Oral abscess


An abscess in the mouth is defined as an accumulation of pus located in the oral cavity. An oral abscess is characterized by a pus-filled, heated, painful and pressure-sensitive swelling in the oral cavity. The “boil” can be located in different parts of the mouth. As a preliminary stage, a pasty swelling, infiltrate or oedema often develops in the mouth, which carries the risk of abscess formation. These preliminary stages can be distinguished from the actual accumulation of pus.

Causes of the abscess

In particular, people with a weakened immune system are at risk of developing oral abscesses. Tiny injuries in the mouth create entry points for bacteria. These can trigger inflammation and cause the formation of an abscess.

This can theoretically happen anywhere in the mouth. In addition, oral abscesses can be caused in the mouth. These are usually caused by an inflamed tooth bed, a gum pocket, a wisdom tooth that has not yet broken through, a dental cyst or a dead tooth.

When a tooth dies, toxins are released by the bacteria that metabolise the tissue. If there is also dental caries, it is easier and simpler for the bacteria to penetrate. As a result, inflammation can develop and the pulp can die.

If this area is not well supplied with blood, cells decay and are broken down. Eventually an abscess in the mouth – an abscess of the jaw – can develop. An inflamed tip of the tooth root can also result in abscesses in the jaw. This can be explained by the increased activity of the body’s own defence cells and the degradation of the jawbone. In addition, underlying diseases such as diabetes mellitus or cancer can promote the development of oral abscesses.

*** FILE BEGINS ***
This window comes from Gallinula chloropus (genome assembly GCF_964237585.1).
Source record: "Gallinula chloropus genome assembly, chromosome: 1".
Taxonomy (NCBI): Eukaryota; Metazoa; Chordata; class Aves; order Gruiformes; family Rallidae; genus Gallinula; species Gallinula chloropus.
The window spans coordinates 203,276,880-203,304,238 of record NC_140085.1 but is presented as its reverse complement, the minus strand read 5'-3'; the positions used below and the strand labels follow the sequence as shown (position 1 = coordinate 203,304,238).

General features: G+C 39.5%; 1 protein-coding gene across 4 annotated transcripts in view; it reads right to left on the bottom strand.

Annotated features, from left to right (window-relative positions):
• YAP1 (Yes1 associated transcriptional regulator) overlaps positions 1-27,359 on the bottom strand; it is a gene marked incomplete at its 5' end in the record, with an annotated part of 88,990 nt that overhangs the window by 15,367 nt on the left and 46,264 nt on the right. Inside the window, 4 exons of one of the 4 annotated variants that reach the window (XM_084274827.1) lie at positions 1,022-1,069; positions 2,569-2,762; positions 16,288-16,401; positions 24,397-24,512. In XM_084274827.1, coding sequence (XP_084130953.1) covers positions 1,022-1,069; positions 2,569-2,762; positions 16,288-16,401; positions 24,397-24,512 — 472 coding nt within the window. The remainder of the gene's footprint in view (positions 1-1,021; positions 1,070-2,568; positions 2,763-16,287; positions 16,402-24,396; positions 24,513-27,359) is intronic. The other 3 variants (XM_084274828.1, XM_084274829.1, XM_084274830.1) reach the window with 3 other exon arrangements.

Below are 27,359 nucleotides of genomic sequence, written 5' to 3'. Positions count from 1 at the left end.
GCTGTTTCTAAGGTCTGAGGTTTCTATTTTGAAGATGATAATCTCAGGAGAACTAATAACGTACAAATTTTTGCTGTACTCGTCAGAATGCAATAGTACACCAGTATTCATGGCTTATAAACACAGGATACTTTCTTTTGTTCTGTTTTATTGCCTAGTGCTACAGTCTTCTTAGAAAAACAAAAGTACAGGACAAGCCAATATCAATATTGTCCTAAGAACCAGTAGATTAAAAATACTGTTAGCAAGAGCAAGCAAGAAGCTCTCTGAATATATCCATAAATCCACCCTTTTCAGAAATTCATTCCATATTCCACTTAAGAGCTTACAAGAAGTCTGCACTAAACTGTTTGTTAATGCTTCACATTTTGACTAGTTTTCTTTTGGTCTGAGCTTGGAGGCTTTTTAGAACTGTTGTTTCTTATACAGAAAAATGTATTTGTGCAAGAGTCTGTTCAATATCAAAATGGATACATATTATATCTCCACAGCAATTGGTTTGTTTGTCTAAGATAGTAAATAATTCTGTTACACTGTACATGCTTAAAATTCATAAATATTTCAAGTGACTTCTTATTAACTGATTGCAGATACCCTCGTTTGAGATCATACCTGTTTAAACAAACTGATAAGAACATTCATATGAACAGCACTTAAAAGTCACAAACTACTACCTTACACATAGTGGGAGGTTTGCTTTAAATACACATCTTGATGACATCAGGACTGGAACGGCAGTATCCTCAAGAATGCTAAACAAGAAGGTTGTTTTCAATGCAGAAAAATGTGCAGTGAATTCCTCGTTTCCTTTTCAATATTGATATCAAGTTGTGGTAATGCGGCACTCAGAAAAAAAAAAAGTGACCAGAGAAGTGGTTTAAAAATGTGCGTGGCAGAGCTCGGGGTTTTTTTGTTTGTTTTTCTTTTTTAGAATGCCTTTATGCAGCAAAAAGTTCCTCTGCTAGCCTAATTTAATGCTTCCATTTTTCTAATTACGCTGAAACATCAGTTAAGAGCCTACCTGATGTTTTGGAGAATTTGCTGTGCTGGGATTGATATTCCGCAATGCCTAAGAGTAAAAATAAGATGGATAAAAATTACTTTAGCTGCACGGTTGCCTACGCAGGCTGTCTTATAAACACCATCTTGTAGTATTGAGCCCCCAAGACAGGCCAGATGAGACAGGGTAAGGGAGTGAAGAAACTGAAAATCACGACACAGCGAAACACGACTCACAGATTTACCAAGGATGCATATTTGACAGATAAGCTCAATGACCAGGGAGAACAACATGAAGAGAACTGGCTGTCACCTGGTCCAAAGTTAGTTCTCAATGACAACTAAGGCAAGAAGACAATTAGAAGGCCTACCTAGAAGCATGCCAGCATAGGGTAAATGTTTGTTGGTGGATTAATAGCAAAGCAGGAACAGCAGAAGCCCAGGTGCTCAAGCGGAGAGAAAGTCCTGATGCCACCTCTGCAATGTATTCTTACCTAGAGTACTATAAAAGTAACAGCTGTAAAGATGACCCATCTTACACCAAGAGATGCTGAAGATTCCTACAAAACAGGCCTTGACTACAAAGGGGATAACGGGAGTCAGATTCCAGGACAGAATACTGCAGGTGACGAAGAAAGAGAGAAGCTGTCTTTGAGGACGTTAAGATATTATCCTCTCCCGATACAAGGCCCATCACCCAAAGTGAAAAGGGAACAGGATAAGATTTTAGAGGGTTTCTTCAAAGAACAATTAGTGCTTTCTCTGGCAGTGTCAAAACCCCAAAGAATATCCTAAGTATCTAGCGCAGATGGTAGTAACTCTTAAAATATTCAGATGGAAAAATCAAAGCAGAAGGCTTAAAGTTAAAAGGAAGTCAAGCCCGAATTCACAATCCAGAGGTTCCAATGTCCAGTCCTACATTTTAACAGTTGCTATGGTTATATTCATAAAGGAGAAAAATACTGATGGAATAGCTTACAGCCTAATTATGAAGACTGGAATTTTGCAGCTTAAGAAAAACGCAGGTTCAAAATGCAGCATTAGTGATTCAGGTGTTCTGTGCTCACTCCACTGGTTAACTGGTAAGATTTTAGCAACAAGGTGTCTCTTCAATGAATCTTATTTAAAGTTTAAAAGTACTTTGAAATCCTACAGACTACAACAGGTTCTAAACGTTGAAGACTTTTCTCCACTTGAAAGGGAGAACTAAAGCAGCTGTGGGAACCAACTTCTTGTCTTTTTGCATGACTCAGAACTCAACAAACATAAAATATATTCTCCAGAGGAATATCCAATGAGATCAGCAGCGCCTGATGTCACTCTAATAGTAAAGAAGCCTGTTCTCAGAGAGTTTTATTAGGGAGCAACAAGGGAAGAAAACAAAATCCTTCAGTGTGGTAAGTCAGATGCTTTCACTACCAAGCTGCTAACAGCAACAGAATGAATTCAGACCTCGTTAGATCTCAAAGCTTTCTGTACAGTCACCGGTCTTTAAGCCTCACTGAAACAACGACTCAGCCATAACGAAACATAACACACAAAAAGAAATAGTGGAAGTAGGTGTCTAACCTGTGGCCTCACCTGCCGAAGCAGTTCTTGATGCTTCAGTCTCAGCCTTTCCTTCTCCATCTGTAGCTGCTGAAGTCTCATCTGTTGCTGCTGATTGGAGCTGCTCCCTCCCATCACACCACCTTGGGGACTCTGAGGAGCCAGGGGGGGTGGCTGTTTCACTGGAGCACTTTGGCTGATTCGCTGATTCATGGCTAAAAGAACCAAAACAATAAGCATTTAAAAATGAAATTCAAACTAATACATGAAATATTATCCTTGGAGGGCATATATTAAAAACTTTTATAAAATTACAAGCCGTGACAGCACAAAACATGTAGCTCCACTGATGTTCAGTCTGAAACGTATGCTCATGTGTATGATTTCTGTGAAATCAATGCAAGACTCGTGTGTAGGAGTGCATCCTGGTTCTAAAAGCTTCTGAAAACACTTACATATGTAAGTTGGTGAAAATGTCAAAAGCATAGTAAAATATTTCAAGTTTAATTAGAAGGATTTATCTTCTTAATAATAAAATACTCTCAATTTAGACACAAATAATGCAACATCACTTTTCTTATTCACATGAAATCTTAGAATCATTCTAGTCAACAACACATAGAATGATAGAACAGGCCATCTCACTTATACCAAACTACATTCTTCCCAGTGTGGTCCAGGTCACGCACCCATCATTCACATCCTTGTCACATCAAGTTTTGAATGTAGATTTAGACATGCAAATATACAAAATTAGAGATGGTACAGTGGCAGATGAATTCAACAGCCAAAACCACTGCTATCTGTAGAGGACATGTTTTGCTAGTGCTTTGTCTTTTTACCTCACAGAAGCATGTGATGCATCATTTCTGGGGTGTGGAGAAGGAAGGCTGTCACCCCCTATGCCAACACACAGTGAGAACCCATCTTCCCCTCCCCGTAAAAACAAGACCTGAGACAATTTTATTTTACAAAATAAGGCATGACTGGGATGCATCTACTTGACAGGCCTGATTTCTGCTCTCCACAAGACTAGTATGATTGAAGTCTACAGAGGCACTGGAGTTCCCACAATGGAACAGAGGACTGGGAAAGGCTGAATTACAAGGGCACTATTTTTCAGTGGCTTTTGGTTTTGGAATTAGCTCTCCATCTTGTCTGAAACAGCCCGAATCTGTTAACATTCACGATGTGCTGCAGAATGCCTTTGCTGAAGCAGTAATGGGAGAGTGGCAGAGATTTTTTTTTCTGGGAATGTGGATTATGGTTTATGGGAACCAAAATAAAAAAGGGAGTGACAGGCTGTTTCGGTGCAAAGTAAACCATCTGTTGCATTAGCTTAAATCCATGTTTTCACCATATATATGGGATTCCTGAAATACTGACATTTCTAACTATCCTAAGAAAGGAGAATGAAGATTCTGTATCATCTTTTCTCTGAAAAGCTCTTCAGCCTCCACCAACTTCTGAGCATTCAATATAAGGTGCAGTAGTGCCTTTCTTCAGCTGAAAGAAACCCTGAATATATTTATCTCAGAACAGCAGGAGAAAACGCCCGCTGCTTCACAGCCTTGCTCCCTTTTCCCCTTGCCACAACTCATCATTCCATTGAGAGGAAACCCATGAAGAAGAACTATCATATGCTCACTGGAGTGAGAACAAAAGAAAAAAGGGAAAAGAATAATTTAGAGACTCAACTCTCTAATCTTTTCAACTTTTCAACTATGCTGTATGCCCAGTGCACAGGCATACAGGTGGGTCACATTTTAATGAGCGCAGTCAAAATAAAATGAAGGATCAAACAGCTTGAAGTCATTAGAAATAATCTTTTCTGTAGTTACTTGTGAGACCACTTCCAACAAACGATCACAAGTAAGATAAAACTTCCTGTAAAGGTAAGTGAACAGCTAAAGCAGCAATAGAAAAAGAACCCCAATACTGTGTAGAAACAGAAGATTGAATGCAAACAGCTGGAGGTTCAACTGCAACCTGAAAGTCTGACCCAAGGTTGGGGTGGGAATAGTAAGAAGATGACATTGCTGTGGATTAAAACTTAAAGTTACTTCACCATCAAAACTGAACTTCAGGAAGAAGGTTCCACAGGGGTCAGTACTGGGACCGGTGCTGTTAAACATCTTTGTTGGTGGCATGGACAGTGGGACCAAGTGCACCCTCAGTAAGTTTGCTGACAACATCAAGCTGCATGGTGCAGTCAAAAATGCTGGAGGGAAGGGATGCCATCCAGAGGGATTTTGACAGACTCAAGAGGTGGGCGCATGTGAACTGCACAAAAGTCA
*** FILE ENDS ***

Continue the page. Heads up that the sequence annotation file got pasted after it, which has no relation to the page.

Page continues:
If an abscess forms in the mouth, it may initially be symptom-free. If it grows, however, the typical signs of inflammation may appear at a certain size. These include swelling, redness, pain, warming and possibly a functional impairment.

If left untreated, the abscess can lead to complications. If fever occurs, this is a warning sign that the bacteria have now entered the bloodstream. There is a risk of blood poisoning, which requires emergency medical treatment.

You can also read about other symptoms of an abscess in the following article: Symptoms of an abscess You can also read about other symptoms of an abscess in the following article: Symptoms of an Abscess

  • In a mature abscess, pus can come out. This can lead to a bad, unpleasant smell and taste. – The inflammation can spread further and attack other neighbouring tissue.

How contagious is an abscess?

Since it is a bacterial infection, a mouth abscess is theoretically contagious if someone comes into direct contact with the pathogen. Therefore, as a precautionary measure, kissing should be avoided in the case of an existing mouth abscess as long as the pathogen can still be detected. You should also not share a toothbrush – regardless of whether or not an abscess is present.